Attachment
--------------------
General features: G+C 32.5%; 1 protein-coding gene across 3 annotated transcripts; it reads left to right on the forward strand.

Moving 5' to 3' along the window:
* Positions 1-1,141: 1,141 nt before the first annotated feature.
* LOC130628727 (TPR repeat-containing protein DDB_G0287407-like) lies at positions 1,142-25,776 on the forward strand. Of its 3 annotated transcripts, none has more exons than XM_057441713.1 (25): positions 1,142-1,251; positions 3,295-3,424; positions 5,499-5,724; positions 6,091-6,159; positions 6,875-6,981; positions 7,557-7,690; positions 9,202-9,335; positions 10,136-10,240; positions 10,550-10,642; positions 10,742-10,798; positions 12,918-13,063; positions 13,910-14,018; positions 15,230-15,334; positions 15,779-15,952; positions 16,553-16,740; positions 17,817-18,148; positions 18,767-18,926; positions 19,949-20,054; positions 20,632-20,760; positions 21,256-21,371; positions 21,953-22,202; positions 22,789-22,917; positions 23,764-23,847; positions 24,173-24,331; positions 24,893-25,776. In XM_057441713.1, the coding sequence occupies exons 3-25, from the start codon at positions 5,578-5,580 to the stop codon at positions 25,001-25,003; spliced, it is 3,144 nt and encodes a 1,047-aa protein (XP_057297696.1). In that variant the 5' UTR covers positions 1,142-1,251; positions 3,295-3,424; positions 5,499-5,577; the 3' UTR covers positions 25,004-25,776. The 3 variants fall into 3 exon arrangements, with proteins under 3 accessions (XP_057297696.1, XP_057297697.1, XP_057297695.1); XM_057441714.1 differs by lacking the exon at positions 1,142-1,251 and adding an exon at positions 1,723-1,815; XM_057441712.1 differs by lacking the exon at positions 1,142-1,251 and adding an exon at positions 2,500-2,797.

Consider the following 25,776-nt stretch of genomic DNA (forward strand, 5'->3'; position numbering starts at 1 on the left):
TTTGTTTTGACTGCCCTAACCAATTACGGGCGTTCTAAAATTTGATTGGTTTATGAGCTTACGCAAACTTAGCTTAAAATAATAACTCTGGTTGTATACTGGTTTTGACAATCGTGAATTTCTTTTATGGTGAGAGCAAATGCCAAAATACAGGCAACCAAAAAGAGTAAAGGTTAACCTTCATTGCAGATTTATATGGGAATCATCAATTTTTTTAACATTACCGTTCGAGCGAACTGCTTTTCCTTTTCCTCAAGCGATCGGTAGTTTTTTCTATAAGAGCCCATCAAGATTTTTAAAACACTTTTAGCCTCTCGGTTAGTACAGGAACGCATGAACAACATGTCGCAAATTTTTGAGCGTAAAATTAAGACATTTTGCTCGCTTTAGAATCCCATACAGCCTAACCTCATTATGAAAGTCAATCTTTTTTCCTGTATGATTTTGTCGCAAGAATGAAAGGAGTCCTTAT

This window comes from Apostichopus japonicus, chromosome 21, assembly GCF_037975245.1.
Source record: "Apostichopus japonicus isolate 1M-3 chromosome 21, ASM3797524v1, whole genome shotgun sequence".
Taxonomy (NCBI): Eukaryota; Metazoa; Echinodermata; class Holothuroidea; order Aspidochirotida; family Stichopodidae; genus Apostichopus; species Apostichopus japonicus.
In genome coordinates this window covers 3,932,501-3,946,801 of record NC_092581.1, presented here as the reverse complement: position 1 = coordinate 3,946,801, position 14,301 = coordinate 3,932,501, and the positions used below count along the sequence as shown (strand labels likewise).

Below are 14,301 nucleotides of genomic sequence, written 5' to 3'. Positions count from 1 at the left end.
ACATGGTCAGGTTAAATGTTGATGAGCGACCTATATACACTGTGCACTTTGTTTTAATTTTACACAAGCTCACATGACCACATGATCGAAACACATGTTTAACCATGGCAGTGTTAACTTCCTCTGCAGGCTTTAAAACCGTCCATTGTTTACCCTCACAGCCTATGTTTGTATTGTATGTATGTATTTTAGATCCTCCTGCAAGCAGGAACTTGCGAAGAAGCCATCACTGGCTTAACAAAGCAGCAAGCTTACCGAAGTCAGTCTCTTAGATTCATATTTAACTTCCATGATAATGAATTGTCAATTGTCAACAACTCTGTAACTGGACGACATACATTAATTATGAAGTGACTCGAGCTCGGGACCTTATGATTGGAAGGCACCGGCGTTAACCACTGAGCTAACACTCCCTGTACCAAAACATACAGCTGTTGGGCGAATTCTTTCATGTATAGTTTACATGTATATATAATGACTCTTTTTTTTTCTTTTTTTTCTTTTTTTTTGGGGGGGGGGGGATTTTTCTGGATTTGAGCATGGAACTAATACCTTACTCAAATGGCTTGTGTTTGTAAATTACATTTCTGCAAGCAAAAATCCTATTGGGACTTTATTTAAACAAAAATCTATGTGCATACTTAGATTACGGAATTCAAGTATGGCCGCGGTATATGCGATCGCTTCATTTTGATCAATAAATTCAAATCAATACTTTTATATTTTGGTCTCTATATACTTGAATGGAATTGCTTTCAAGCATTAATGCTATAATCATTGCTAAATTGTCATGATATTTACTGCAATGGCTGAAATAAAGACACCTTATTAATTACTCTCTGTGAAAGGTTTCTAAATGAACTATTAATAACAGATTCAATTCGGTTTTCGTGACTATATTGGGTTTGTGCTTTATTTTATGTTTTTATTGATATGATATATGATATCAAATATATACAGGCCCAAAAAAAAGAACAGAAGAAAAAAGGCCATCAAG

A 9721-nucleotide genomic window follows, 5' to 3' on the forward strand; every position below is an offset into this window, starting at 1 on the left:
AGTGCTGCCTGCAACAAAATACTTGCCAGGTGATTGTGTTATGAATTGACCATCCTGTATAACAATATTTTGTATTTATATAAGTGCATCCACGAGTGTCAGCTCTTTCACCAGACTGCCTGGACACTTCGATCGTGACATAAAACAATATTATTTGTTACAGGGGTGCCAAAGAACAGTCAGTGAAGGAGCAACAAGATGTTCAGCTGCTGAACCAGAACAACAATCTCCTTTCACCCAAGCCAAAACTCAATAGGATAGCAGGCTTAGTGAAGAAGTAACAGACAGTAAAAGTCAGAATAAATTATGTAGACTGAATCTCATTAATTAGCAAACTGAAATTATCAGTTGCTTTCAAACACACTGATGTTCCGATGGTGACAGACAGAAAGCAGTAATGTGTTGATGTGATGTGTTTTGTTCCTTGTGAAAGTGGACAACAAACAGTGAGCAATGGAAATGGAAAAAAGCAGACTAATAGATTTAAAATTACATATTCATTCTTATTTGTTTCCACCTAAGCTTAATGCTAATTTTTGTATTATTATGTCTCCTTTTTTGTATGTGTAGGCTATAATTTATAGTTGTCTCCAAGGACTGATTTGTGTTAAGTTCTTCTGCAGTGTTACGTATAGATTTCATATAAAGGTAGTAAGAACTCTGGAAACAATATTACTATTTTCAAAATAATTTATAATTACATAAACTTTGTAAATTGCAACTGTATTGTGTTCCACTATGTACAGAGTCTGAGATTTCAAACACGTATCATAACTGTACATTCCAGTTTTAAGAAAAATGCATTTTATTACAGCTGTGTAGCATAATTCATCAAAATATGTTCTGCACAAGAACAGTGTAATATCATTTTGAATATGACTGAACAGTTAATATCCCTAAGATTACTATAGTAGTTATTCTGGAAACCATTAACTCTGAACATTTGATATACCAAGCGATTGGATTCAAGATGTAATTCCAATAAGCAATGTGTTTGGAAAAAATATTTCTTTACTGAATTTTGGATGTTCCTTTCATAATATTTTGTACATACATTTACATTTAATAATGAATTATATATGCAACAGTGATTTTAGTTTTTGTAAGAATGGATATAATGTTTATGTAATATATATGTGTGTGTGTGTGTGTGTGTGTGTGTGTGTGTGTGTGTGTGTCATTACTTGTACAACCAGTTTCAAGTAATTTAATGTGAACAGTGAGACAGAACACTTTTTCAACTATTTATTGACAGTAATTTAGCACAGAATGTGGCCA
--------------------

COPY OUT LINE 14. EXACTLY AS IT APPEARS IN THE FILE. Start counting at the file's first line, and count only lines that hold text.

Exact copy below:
AGTGCTGCCTGCAACAAAATACTTGCCAGGTGATTGTGTTATGAATTGACCATCCTGTATAACAATATTTTGTATTTATATAAGTGCATCCACGAGTGTCAGCTCTTTCACCAGACTGCCTGGACACTTCGATCGTGACATAAAACAATATTATTTGTTACAGGGGTGCCAAAGAACAGTCAGTGAAGGAGCAACAAGATGTTCAGCTGCTGAACCAGAACAACAATCTCCTTTCACCCAAGCCAAAACTCAATAGGATAGCAGGCTTAGTGAAGAAGTAACAGACAGTAAAAGTCAGAATAAATTATGTAGACTGAATCTCATTAATTAGCAAACTGAAATTATCAGTTGCTTTCAAACACACTGATGTTCCGATGGTGACAGACAGAAAGCAGTAATGTGTTGATGTGATGTGTTTTGTTCCTTGTGAAAGTGGACAACAAACAGTGAGCAATGGAAATGGAAAAAAGCAGACTAATAGATTTAAAATTACATATTCATTCTTATTTGTTTCCACCTAAGCTTAATGCTAATTTTTGTATTATTATGTCTCCTTTTTTGTATGTGTAGGCTATAATTTATAGTTGTCTCCAAGGACTGATTTGTGTTAAGTTCTTCTGCAGTGTTACGTATAGATTTCATATAAAGGTAGTAAGAACTCTGGAAACAATATTACTATTTTCAAAATAATTTATAATTACATAAACTTTGTAAATTGCAACTGTATTGTGTTCCACTATGTACAGAGTCTGAGATTTCAAACACGTATCATAACTGTACATTCCAGTTTTAAGAAAAATGCATTTTATTACAGCTGTGTAGCATAATTCATCAAAATATGTTCTGCACAAGAACAGTGTAATATCATTTTGAATATGACTGAACAGTTAATATCCCTAAGATTACTATAGTAGTTATTCTGGAAACCATTAACTCTGAACATTTGATATACCAAGCGATTGGATTCAAGATGTAATTCCAATAAGCAATGTGTTTGGAAAAAATATTTCTTTACTGAATTTTGGATGTTCCTTTCATAATATTTTGTACATACATTTACATTTAATAATGAATTATATATGCAACAGTGATTTTAGTTTTTGTAAGAATGGATATAATGTTTATGTAATATATATGTGTGTGTGTGTGTGTGTGTGTGTGTGTGTGTGTGTGTGTGTCATTACTTGTACAACCAGTTTCAAGTAATTTAATGTGAACAGTGAGACAGAACACTTTTTCAACTATTTATTGACAGTAATTTAGCACAGAATGTGGCCA